Based on the above design, nine types of eggs varying according to parental ages at oviposition and egg ages per se were obtained, and they were named following the combination of the two factors, i.e. Yng-1, Yng-2, Yng-3, Mid-1, Mid-2, Mid-3, Old-1, Old-2, and Old-3. These eggs were separately provided as food for H. axyridis neonate larvae that resulted in nine cannibal treatments (Fig. 1).
Preparation of cannibals’ neonate larvae
Another ten newly hatched larvae were reared on M. persicae until pupation, and two pairs of newly emerged adults were selected and reared on M. persicae infesting on pepper leaves in a 9 cm Petri dish. Eggs of 20–25 days old adults were collected and incubated in a new 9 cm Petri dish following the methods described above. The newly hatched larvae were subsequently provided with eggs or directly with artificial diet in following experiments (Fig. 1).
Egg consumption by neonate larvae
Neonate larvae (before dispersal and not consuming any eggs) were kept individually in a 3 cm plastic Petri dish with an immersed cotton ball to ensure humidity and provide water. Two eggs from each of the nine types were provided as a daily dietary for one neonate larvae because our preliminary experiment found that each first instar larva can consume 2–3 eggs per day. The larvae were fed on eggs for 2 days until they developed to 2nd instar and were then reared on artificial diets. Those neonate larvae fed directly on the artificial diets were used as control (Fig. 1). In total, 35–37 larvae were reared for each of the nine egg consumption treatments and the control treatment.
Performance of cannibal beetles on artificial diet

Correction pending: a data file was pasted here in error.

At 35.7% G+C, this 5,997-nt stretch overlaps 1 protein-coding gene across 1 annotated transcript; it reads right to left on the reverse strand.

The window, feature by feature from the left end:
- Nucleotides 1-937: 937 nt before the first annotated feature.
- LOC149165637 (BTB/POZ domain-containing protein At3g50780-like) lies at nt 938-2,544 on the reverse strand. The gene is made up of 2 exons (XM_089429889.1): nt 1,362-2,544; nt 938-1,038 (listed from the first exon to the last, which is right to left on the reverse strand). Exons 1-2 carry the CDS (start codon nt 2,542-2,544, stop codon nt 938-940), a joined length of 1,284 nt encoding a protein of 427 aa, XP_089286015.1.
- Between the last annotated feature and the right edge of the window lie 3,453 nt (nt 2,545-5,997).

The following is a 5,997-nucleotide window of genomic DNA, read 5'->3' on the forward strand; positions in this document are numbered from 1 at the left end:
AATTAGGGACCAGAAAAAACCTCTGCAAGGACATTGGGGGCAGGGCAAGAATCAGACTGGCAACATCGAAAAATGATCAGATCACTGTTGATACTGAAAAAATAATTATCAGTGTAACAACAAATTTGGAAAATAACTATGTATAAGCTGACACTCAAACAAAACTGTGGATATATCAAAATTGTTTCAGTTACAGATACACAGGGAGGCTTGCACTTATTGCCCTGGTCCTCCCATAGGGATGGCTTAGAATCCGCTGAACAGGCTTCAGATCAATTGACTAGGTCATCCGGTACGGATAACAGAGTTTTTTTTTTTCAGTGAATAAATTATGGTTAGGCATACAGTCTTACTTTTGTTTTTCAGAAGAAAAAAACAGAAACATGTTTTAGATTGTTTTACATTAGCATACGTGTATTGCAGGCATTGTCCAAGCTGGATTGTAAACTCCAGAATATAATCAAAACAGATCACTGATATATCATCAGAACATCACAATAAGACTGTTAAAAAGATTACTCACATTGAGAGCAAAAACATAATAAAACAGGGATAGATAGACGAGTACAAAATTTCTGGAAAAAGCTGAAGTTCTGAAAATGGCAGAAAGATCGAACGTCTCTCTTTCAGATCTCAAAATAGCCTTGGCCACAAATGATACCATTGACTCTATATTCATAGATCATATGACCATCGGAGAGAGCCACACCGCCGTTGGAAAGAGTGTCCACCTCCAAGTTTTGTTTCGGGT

The artificial diet used in this study was prepared according to the methods described by Sun et al. (2018) with the following components: fine pork liver powder (10.0 g), yeast extract (1.0 g), sucrose (2.0 g), honey (1.0 g), lin-seed oil + olive oil (1.9 ml, 1: 1.4 ratio by volume), potassium sorbate solution (1.0 ml, 17 mg/ml in distilled water), and distilled water (15.0 ml). The 2nd instar cannibalistic larvae or 1st instar control larvae were individually placed in a 3 cm Petri dish, and a diet patch was provided and refreshed every other day. An immersed cotton ball was supplied to provide water. The developmental stages of the larvae were monitored once a day and the survival rates of 2nd–3rd instar, 2nd–4th instar, 2nd instar-pupa, and 2nd instar-adult as well as the emergence rates of pupa-adult were determined. The survival rates were calculated following the equation: number of living individuals at each stage/total number of 2nd instar larvae × 100%; the emergence rate was calculated as number of adults/number of pupae × 100%. Meanwhile, the developmental time of each stage was recorded (days from one stage to the next stage), and the duration of 2nd–4th instar and 2nd instar-adult were also calculated (Fig. 1). After eclosion, the body weights of newly emerged adults (approximately 24 h old) were measured using an AE224C electronic balance (SDPTOP, China).